steven anson coons…lest we forget!

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  • Editorial

    Steven Anson Coons... lest we forget/

    Outstandingly gifted students usually earn degrees. Engineers, whose ideas are widely adopted in industry, usually earn quite a lot of money. Good people, who never harm anyone and show only kindness towards their environment, usually receive kindness and consideration in return. Although he fulfilled all the requirements, none of these things happened to Steven Coons. And, on August 19, 1979 in Boulder, Colorado, a brilliant scientist, the author of procedures that are today used in all the world's major aircraft, automobile and ship design offices, a generous, warm hearted man whose every thought was to help others, Steven Anson Coons died.

    Born in New York State in 1912, Steven Coons became a student at MIT in 1932 but left to become a freelance professional photo- grapher in 1936. When the war broke out, he took a job with the Chance-Vought-Sikorsky Aircraft Company, where up to 1947, he developed the mathematical methods for defining and computing airframe shapes that are now the basis of computer programs used throughout the aircraft industry.

    After a period as a designer of hi-fi sound reproduction equipment, Steven Coons joined the faculty of MIT in 1948, becoming first an Assistant and in 1960, an Associate Professor. After 21 years at MIT, in 1969 he transferred to Syracuse University, from which he retired in 1976, as Professor Emeritus of Systems and Information Science. He spent one year as a Visiting Fellow at the Computer and Automation Institute,

    North-Holland Publishing Company Computer in Industry 1 (1979) 63-64

    Hungarian Academy of Sciences, and then moved to Boulder, Colorado, where he worked part-time as a consultant.

    At the core of this colourful career lies his tremendous pioneering work on complex sur- faces: the discovery of what have come to be known as "Coons' patches" or "Coons' surfaces". Characteristically, the much- referenced work in which he published these results is not a best-selling, royalty-paying text-book, but an MIT Report 'MAC TR 41', entitled "Surfaces for Computer Aided Design of Space Forms" (1964). It is today the foundation for many doctoral theses and engineering textbooks, and, of course, for the surface description techniques used in the "free-form" surface industries.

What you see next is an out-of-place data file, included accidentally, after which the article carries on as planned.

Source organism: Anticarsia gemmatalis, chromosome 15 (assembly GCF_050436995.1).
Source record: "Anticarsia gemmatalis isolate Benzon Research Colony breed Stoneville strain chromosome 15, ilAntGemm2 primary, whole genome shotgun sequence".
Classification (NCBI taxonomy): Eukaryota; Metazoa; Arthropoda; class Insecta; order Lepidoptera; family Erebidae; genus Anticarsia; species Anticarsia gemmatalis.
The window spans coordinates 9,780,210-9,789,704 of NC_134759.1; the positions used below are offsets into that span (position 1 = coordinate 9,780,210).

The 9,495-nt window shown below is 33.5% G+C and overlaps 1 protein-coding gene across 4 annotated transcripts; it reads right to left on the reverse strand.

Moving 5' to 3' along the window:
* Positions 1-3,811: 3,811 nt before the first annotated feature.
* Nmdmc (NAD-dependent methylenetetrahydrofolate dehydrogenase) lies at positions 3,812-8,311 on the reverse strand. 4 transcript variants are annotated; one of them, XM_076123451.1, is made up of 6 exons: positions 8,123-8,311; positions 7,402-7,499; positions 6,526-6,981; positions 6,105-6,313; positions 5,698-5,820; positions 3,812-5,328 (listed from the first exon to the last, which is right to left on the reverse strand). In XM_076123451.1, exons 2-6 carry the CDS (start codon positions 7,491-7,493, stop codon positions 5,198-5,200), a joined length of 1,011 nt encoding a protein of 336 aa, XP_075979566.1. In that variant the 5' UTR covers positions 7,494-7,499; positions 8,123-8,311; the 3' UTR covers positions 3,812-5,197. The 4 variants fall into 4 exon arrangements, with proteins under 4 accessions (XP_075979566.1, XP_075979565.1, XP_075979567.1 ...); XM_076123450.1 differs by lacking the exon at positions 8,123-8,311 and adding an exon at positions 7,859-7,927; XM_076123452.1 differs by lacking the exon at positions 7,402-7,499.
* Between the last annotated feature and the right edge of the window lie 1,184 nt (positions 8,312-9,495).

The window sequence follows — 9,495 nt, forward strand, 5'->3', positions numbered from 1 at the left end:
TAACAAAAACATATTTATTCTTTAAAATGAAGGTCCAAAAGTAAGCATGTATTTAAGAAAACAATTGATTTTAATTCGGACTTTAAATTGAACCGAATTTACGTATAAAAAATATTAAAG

Steven Coons' other great legacy is his pupils: Herzog, Sutherland, Negroponte, Riesenfeld . . . . to mention but a few of the familiar names. Many of his written works have never been published they were con- tained in one or the other of his charming letters or the helpfully critical observations with which he was so generous. Even so, his influence on the presentday evolution of com- puter-aided design has been enormous. References to his works may be found in almost every issue of the American, British, French, Soviet, Czechoslovakian and other journals devoted to this field. Papers on his "patches" have been delivered at IFIP events in Rome, Scotland, Budapest, London, Mos- cow and Tokyo.

    When this Editor last spoke with Steven Coons, (a couple of months before he died), he was full of new ideas about the funda- mental thought processes involved in the creative aspects of design. He left these ideas

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  • 64 Editorial

    for us, the survivors, to nurture and develop. Lest we forget, he would have been able to

    do it with more mathematical clarity and greater industrial applicability, as well as more

    elegantly and with a better sense of humour!

    J. Hatvany Member, Advisory Editorial Board